>> be used by Google to filter requests.
>
> Yes, I know this. My question was meant in the following way: Why
> is it seen as "bad" to do the requests by a Java Client? To overrun
> the critical load of the tile servers is possible independent of
> the technology used. It is possible to do this with a Java program
> or a simple "wget", but also with a browser. IMO the only
> reasonable constraint is a maximum number of tiles per time interval.
> [Message sent by forum member 'krabat' (krabat)]
>
> http://forums.java.net/jive/thread.jspa?messageID=194179
>
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>

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Fabrizio Giudici

On Jan 11, 2007, at 22:21 , jdnc-interest@javadesktop.org wrote:

> "
> This has absolutely nothing to do with Sun. It is a matter of
> Google's licensing terms. Everyone (even open source software) must
> comply with their terms or else not use their servers. That is why
> we are working with NASA to get some really great satellite data
> served up for free."
>
> Yep, but NASA Provider only have Satellite Image not roads. This
> can be an problem for some applications.

Well, better than nothing... :-(

--
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lbrucet
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Joined: 2006-10-03

"Hmm... I don't think sales department are interested in giving free
rights to opensource software. :( I think I'll remove the code from
the repository tomorrow. That's quite annoying.
"
Is a pity that Google and sun they not agree.

Lluis

joshy
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Joined: 2003-07-02

This has absolutely nothing to do with Sun. It is a matter of Google's licensing terms. Everyone (even open source software) must comply with their terms or else not use their servers. That is why we are working with NASA to get some really great satellite data served up for free.

lbrucet
Offline
Joined: 2006-10-03

"
This has absolutely nothing to do with Sun. It is a matter of Google's licensing terms. Everyone (even open source software) must comply with their terms or else not use their servers. That is why we are working with NASA to get some really great satellite data served up for free."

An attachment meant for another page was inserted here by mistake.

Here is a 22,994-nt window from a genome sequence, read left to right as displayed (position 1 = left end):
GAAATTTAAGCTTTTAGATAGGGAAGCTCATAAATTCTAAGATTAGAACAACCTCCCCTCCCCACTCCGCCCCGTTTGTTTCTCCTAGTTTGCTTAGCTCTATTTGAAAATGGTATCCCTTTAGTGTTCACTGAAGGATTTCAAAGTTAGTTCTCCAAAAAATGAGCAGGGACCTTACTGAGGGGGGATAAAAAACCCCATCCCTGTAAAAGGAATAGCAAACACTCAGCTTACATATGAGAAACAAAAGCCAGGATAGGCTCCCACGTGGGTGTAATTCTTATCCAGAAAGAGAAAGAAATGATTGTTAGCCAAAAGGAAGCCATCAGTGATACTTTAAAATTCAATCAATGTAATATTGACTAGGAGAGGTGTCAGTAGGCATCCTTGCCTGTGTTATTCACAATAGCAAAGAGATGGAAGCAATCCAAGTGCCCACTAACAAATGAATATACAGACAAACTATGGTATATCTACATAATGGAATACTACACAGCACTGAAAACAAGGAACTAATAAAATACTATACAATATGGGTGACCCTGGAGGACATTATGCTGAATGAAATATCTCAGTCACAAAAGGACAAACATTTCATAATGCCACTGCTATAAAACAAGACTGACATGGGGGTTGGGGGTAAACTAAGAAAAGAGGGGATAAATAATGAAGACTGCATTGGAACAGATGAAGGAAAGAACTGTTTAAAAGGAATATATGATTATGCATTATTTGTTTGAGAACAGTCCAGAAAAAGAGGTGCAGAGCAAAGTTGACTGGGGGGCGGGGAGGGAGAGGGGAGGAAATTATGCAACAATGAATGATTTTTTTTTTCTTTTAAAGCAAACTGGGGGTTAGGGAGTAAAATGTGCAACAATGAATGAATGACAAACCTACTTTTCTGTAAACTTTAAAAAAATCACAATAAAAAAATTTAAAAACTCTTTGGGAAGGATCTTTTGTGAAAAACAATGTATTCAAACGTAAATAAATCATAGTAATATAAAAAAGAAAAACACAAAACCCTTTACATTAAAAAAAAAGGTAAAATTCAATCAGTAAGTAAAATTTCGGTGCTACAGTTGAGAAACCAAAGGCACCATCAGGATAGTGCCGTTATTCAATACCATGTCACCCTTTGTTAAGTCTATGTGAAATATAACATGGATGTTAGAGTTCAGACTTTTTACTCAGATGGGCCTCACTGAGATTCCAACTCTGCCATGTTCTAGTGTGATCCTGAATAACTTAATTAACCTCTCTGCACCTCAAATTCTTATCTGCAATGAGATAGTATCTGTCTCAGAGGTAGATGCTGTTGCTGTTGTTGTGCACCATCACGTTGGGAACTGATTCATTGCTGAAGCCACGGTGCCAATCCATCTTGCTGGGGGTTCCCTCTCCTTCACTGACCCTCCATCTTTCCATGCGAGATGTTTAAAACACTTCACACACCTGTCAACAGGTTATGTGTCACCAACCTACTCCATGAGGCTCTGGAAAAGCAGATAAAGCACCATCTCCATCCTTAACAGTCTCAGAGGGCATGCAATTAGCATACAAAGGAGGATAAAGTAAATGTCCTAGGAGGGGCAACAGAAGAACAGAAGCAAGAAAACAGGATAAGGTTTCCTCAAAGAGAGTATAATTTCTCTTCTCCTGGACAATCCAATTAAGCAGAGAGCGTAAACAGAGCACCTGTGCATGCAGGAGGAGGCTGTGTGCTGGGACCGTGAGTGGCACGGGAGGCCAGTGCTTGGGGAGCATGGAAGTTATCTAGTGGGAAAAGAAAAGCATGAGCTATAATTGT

Yep, but NASA Provider only have Satellite Image not roads. This can be an problem for some applications.

Lluis

joshy
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Joined: 2003-07-02

I agree. Sadly this is the situation with vector mapping data. You will not find free vector data from anyone due to the great expense of producing it. The exception is OpenStreeMaps.org, which I have great hopes for. It lets individuals create their own maps using GPS systems.

lbrucet
Offline
Joined: 2006-10-03

Well. I will see OpenStreeMaps.org. I wait that can't be a problem for Europe maps.

I will advice.

Lluís

krabat
Offline
Joined: 2007-01-11

I wonder why it is seen as a difference by Google whether I access the tile servers through a browser versus accessing it e. g. with the help of a Java program, assumed I only ask for a few tiles. I well understand that there is a limitation of tiles per day.
I could write a script for calling the browser with different adresses in a loop, save the pages automatically and cut out and join the tiles with imagemagick or something else. This is some work, but not very hard to do. But whether I do it in this way or per JXMapViewer or similar should not make any difference for the servers, provided the number of tiles accessed is the same.

Romain GUY

Web browsers do send things in the HTTP requests headers that might
be used by Google to filter requests.

On 12 janv. 07, at 14:45, jdnc-interest@javadesktop.org wrote:

> I wonder why it is seen as a difference by Google whether I access
> the tile servers through a browser versus accessing it e. g. with
> the help of a Java program, assumed I only ask for a few tiles. I
> well understand that there is a limitation of tiles per day.
> I could write a script for calling the browser with different
> adresses in a loop, save the pages automatically and cut out and
> join the tiles with imagemagick or something else. This is some
> work, but not very hard to do. But whether I do it in this way or
> per JXMapViewer or similar should not make any difference for the
> servers, provided the number of tiles accessed is the same.
> [Message sent by forum member 'krabat' (krabat)]
>
> http://forums.java.net/jive/thread.jspa?messageID=193812
>
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Fabrizio Giudici

On Jan 12, 2007, at 14:48 , Romain GUY wrote:

> Web browsers do send things in the HTTP requests headers that might
> be used by Google to filter requests.

For instance the Agent, that clearly distinguishes a regular browser
from a Java client. At this point the inavoidable question: as we got
to a shared point that Google doesn't want external accesses, why
they don't drop Java clients? I mean, I know that the Agent stuff can
be cheated, but it would be a sort of warning to users...

-
Fabrizio Giudici, Ph.D. - Java Architect, Project Manager
Tidalwave s.a.s. - "We make Java work. Everywhere."
weblogs.java.net/blog/fabriziogiudici - www.tidalwave.it/blog
Fabrizio.Giudici@tidalwave.it - mobile: +39 348.150.6941

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krabat
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Joined: 2007-01-11

> "For individual users, Google Maps, including local
> search results,
> maps, and photographic imagery, is made available for
> your personal,
> non-commercial use only. For business users, Google
> Maps is made
> available for your internal use only and may not be
> commercially
> redistributed, except that map data may be accessed
> and displayed by
> using the Google Maps API pursuant to the API terms
> and conditions."

As it is written, only the first sentence is applicable for private use. And if I use JXMapViewer, I don't use the GM API, so it's terms of use aren't applicable either. So I don't recognize a statement which states that it is forbidden to make HTTP requests to the tile servers directly for private use.